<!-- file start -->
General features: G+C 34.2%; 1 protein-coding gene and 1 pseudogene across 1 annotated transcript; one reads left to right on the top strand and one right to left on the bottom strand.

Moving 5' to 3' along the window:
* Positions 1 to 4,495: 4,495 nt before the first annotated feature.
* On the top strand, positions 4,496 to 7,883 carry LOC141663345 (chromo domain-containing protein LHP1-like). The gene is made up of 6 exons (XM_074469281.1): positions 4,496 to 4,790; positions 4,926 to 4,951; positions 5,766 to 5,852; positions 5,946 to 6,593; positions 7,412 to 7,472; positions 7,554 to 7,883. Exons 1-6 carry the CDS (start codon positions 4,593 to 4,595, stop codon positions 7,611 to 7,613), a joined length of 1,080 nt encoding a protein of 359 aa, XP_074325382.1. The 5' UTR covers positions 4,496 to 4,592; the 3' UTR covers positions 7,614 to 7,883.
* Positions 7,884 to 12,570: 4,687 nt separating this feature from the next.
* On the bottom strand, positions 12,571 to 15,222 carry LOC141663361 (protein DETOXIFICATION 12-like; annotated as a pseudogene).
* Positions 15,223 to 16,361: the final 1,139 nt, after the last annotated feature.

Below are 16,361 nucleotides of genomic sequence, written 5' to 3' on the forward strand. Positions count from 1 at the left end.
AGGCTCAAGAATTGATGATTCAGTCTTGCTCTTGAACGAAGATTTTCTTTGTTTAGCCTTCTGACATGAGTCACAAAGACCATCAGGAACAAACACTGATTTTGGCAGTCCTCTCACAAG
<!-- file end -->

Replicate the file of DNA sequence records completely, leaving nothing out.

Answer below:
General features: G+C 34.2%; 1 protein-coding gene and 1 pseudogene across 1 annotated transcript; one reads left to right on the top strand and one right to left on the bottom strand.

Moving 5' to 3' along the window:
* Positions 1 to 4,495: 4,495 nt before the first annotated feature.
* On the top strand, positions 4,496 to 7,883 carry LOC141663345 (chromo domain-containing protein LHP1-like). The gene is made up of 6 exons (XM_074469281.1): positions 4,496 to 4,790; positions 4,926 to 4,951; positions 5,766 to 5,852; positions 5,946 to 6,593; positions 7,412 to 7,472; positions 7,554 to 7,883. Exons 1-6 carry the CDS (start codon positions 4,593 to 4,595, stop codon positions 7,611 to 7,613), a joined length of 1,080 nt encoding a protein of 359 aa, XP_074325382.1. The 5' UTR covers positions 4,496 to 4,592; the 3' UTR covers positions 7,614 to 7,883.
* Positions 7,884 to 12,570: 4,687 nt separating this feature from the next.
* On the bottom strand, positions 12,571 to 15,222 carry LOC141663361 (protein DETOXIFICATION 12-like; annotated as a pseudogene).
* Positions 15,223 to 16,361: the final 1,139 nt, after the last annotated feature.

Below are 16,361 nucleotides of genomic sequence, written 5' to 3' on the forward strand. Positions count from 1 at the left end.
AGGCTCAAGAATTGATGATTCAGTCTTGCTCTTGAACGAAGATTTTCTTTGTTTAGCCTTCTGACATGAGTCACAAAGACCATCAGGAACAAACACTGATTTTGGCAGTCCTCTCACAAG